Last week Hubby was in Queensland for business and on his morning walk he spied a gem of a park. Queens Park and Botanic Garden in East Toowoomba looks like a wonderful place to explore with beautiful gardens, paths and an all abilities playground. We’ve seen and reviewed many accessible play spaces but Queens Park has some unique features I love.
I’ve never seen anything as fancy as Neos (pictured above) in a playground. Neos is described as part electronic game, part competitive sport and fun for all ages. You can play with 1 or 2 players and choose the level of difficulty. There are nine suggestions of games that can be played including watch and repeat patterns and competitive games like, press your lights before your opponent hits their lights.
This game would certainly be good for co-ordination and tracking.
The picture above is a solar-powered piano. Hubby didn’t get to play it because it only operates from 7am and his walk had him out before then. I must admit, he sounded disappointed! This is at a great height for wheelchair users and encourages play with others. Although a combination of musical styles may not be pleasing to the ear if too many get playing at the same time!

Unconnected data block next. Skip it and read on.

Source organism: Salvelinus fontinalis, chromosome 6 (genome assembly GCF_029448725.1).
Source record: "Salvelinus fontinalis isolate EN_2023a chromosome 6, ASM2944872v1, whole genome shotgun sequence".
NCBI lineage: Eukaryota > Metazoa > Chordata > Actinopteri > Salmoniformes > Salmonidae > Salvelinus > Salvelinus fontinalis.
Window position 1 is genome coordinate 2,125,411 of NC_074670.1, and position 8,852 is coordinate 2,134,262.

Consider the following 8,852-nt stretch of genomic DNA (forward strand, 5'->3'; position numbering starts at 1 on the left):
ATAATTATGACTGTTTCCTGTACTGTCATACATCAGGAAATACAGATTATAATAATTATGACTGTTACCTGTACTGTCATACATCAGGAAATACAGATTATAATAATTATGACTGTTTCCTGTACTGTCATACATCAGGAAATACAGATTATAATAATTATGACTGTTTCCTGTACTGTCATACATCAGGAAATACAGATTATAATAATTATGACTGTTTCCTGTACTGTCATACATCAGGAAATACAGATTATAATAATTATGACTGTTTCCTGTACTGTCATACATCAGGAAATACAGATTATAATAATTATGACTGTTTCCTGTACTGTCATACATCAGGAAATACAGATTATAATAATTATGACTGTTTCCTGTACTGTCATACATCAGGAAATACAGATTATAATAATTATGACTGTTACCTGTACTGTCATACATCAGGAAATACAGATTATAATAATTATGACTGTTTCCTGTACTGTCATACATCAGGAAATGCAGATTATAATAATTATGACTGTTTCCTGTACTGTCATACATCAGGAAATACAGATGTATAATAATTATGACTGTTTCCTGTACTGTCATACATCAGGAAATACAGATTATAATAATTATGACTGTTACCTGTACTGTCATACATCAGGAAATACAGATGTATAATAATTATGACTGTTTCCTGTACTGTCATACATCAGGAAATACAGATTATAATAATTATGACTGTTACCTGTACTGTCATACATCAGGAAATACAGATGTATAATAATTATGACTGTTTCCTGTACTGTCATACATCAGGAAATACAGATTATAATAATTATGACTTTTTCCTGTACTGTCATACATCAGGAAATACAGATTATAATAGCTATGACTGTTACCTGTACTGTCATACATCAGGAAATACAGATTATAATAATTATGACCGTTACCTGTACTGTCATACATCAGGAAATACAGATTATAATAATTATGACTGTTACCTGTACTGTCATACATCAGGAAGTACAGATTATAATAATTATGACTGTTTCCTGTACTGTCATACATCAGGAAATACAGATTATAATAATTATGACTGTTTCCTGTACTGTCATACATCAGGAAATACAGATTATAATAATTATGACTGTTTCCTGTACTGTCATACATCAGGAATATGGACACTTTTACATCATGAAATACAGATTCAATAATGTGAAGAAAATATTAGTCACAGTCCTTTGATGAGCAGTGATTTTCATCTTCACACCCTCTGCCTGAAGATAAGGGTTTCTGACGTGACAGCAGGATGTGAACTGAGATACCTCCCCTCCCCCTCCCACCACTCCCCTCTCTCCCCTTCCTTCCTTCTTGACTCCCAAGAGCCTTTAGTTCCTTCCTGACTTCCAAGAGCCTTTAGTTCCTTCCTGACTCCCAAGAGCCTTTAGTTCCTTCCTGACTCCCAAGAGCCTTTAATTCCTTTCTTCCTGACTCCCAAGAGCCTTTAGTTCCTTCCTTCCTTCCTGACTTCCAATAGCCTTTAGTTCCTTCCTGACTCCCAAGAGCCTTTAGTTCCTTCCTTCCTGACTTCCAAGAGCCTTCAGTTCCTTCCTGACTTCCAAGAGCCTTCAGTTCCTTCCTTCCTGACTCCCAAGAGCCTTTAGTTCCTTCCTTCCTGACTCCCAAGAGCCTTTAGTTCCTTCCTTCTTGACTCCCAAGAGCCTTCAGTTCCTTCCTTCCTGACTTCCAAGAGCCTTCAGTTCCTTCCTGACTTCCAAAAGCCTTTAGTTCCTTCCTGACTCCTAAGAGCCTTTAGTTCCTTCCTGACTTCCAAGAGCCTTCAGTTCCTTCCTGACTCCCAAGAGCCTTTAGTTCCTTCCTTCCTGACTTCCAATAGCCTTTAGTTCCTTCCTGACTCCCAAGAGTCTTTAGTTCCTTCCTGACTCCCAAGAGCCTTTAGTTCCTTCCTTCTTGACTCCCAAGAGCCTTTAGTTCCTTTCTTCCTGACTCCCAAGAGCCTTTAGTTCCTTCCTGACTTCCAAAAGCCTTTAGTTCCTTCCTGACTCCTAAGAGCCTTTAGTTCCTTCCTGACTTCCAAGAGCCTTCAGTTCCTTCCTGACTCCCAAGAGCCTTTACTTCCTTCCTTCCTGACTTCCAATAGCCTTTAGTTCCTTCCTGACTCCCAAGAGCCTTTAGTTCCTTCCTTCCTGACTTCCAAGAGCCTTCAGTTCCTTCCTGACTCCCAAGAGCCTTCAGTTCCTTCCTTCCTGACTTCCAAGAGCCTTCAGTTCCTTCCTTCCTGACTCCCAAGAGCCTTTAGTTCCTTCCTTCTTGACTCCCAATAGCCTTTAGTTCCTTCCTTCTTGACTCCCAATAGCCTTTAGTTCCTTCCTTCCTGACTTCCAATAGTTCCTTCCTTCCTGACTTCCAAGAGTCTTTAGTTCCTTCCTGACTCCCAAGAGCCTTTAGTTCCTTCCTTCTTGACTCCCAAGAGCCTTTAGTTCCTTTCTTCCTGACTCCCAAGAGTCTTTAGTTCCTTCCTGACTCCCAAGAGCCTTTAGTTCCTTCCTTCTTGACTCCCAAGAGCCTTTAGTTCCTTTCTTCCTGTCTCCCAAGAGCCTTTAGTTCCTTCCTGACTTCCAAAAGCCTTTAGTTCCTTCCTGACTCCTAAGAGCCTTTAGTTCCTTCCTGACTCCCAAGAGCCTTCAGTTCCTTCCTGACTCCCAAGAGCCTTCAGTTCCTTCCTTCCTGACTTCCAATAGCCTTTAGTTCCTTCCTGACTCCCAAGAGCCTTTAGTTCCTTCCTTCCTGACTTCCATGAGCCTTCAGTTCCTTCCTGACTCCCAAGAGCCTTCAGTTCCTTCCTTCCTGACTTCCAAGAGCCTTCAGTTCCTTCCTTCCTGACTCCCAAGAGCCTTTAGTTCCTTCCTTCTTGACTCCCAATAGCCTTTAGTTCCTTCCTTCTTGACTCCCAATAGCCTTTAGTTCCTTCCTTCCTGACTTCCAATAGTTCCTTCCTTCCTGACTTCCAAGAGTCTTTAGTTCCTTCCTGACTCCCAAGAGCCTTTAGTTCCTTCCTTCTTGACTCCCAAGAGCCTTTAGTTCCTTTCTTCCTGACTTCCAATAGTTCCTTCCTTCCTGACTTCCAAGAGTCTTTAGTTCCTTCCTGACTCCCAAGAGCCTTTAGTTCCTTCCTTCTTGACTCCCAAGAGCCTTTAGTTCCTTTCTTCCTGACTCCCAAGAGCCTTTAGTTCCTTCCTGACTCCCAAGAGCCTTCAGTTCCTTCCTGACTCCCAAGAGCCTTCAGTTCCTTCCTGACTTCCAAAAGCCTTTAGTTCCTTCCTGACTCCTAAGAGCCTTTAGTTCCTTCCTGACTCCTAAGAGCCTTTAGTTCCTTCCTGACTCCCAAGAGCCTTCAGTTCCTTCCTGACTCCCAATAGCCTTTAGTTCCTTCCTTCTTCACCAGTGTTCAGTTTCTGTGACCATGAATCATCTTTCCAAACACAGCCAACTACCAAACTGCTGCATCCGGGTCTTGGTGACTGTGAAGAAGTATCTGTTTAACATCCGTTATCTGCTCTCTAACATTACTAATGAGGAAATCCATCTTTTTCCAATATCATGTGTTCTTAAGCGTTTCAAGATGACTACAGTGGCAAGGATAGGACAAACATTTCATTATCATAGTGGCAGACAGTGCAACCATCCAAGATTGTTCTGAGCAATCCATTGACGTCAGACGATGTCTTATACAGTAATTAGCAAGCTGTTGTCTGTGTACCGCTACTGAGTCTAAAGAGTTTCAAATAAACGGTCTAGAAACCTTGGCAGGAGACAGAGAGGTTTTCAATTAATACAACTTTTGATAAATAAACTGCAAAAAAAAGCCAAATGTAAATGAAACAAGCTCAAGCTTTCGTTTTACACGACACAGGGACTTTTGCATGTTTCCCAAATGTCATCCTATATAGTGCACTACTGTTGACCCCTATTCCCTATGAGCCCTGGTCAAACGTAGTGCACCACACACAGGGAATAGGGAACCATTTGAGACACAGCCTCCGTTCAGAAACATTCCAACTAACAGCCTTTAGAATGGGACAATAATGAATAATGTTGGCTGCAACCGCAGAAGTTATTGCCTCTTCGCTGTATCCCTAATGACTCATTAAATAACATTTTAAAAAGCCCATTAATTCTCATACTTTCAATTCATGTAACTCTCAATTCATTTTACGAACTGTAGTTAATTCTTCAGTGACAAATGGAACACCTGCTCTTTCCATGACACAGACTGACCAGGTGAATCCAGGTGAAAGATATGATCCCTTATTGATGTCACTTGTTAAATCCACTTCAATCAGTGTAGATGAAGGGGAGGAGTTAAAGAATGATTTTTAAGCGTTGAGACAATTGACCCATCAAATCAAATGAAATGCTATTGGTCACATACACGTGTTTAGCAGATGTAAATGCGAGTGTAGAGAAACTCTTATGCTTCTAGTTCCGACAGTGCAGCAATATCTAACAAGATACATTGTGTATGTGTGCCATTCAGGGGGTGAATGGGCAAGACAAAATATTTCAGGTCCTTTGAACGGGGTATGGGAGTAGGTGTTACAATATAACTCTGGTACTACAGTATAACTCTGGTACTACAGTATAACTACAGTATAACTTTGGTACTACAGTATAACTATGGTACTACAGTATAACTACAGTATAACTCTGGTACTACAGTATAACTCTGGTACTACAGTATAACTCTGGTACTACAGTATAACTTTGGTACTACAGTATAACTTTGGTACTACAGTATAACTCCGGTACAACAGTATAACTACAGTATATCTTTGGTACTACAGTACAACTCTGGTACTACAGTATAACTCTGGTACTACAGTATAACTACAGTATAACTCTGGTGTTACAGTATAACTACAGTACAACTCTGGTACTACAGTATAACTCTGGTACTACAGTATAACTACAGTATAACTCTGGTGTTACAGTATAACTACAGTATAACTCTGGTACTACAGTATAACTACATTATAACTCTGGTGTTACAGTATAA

A lady beetle xylophone at wheelchair and walking frame height.
Fancy an arm wrestle? Also positioned at a great height for wheelchair users.
This is more interesting than the usual basketball hoop. Several tubes increase the anticipation around the ball’s return.
I absolutely love this . Hubby says that this is another good one for co-ordination and anticipation as players hit the buttons to light them up.
It was such a joy the first time BJ could go on a swing independently in his wheelchair. The Liberty swing requires a MLAK key which you can purchase from Master locksmiths. It’s a worthwhile investment as many disabled bathrooms are also MLAK key locked. We keep ours on the back of BJ’s wheelchair so it’s always handy.
This see-saw encourages inclusion and allows a parent to sit beside a child who is unsure or unstable. The bucket seats provide more support than most see-saws.
This sand play feature is at a good height for wheelchair users but unfortunately is on sand which is always tricky. I’m not sure that was well thought out.
The park is extensive but I’ve highlighted the features which I feel are unusual and particularly inclusive and accessible.
The park has large stand-alone disabled bathrooms, nearby disabled parking and lovely concrete paths for easy access.
The all abilities playground is located near the car parking area off Lindsay Street. Barbecue facilities and picnic tables are also available.
Queens Park and Botanic Gardens look to have plenty to keep the whole family entertained for a day. You can read more here.
If you’re not in the Toowoomba area, take a look at my list of accessible playgrounds around the world here. And, if you have one to add please do so in comments below.
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